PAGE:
About the book
  • Details
  • Hardcover:
  • $32 first book
  • $30 second and thereafter
  • Softcover:
  • $22 first book
  • $20 second and thereafter
  • Pages: 194
  • Pictures/plates: 19
  • Publisher: Sniktau/Xlibris
  • Pub Date: September 2007
  • Language: English
  • ISBN (cloth): 1-4257-7117-1
  • ISBN-13 (cloth): 978-1425771218
  • ISBN (paper): 1-4257-7117-3
  • ISBN-13 (paper): 978-1425771171
  • Dimensions: 6.0"x9.0"x1.1"
  • Shipping weight: 1.2 pounds

  • How to purchase
  • Via mail (best for the author):
    Click here to download order form
  • Online:
    From Xlibris
  • Phone: Xlibris, 888-795-4274

  • Buzz about the book
  • "It is so nice that we have this corner of Yellowstone Park history fleshed out."
  • Lee Whittlesey,
    Yellowstone Park Historian
  • "The book makes it clear that Senator Vest and General Sheridan used the Arthur expedition as leverage for the political battle ahead, and it stimulated a good deal of public interest in Yellowstone."
  • David Wetzel,
    retired editor of publications for the Colorado Historical Society

Excerpt: The Final Days of a Long Journey

August 30, 1883

Arthur's party spent a final day along the Yellowstone River en route to camp at Tower Fall. The route north took them through Dunraven Pass, along an Indian trail to the crossing of Tower Creek, and down to the valley of Tower Junction, a trip of 21 miles. They took one of two trails, eliciting this comment in the official report: "One follows the canyon, along its brink, for five or six miles, then leaves it and passes to the eastward of Mount Washburn. It is a very difficult route, the last twelve miles of which are a constant descent. The other and better one we followed, and passed over the westward slip of the same mountain." The route took them to the summit of Mount Washburn, and a "comprehensive view of the park scenery."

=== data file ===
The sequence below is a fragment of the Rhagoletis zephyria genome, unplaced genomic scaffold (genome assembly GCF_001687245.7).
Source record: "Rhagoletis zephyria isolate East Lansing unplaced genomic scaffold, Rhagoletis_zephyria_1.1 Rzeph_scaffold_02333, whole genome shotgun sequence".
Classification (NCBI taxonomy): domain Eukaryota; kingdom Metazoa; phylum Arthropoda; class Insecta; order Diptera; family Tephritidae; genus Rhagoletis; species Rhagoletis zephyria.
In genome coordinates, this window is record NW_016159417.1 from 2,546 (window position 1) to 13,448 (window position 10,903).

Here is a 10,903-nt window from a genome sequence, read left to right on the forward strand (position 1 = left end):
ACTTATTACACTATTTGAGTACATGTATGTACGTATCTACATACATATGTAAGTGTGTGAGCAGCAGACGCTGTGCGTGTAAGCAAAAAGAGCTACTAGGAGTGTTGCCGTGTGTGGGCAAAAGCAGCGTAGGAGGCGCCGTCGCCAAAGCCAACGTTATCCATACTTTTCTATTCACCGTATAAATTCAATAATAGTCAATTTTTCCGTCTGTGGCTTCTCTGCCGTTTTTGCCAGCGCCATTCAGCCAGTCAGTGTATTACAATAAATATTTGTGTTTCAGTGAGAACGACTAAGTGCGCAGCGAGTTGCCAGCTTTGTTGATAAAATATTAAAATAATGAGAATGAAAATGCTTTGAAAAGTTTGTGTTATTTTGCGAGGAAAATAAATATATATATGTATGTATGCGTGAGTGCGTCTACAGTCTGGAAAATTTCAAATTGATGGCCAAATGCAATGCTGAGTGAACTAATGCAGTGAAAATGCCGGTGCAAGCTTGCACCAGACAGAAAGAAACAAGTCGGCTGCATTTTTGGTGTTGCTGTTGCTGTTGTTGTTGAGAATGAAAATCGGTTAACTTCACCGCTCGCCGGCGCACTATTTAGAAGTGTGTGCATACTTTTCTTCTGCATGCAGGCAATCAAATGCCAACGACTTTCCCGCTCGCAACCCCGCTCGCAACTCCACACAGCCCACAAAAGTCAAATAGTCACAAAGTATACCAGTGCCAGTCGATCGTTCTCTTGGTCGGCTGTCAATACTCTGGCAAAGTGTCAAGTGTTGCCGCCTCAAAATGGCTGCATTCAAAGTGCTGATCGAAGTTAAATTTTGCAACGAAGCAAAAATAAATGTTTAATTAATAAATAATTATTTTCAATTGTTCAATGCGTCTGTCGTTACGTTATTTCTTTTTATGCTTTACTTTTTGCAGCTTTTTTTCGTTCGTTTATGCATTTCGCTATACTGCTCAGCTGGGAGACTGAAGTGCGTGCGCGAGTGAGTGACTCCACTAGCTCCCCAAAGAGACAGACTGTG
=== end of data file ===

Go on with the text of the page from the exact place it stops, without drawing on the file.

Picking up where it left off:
While at the summit, the party discovered a cairn of stones which contained cards and notes written by visitors who provided detailed accounts of depredations, including cold winds, snow and sleet. The official report did not say whether members added their accounts to the record. General Philip Sheridan first encountered this cairn on his 1881 trip into the park. Lt. Col. Michael Sheridan reported on the view from the summit: "The Grand Canyon, from this point of vantage, looks like a narrow gorge fringed with dark pines. In the distance can be seen some of the great geysers sending forth puffs of steam and giving their locations the appearance of an aggregation of busy factories."

The campsite was near Baronett's Bridge, named for guide Jack Baronett, a celebrated character and habitué of the park, also known as "Yellowstone Jack." He first saw the park as part of the "Yellowstone Expedition" of 1866. A peak located in the far northeast corner of the park bears his name. Baronett built the first bridge across the Yellowstone River at the confluence with the Lamar River, and charged a toll for its use. At the time of the Arthur expedition, Baronett's Bridge was in place and run by Yellowstone Jack. Sheridan used Baronett to guide his military excursion of 1881 from the bridge to Yellowstone Lake.

General Sheridan named the camp for former Sen. Simon Cameron, a Republican from Pennsylvania and good friend of the president. The president and Vest went to the waters again and had modest success bagging trout. The score: Arthur eight, Vest six.

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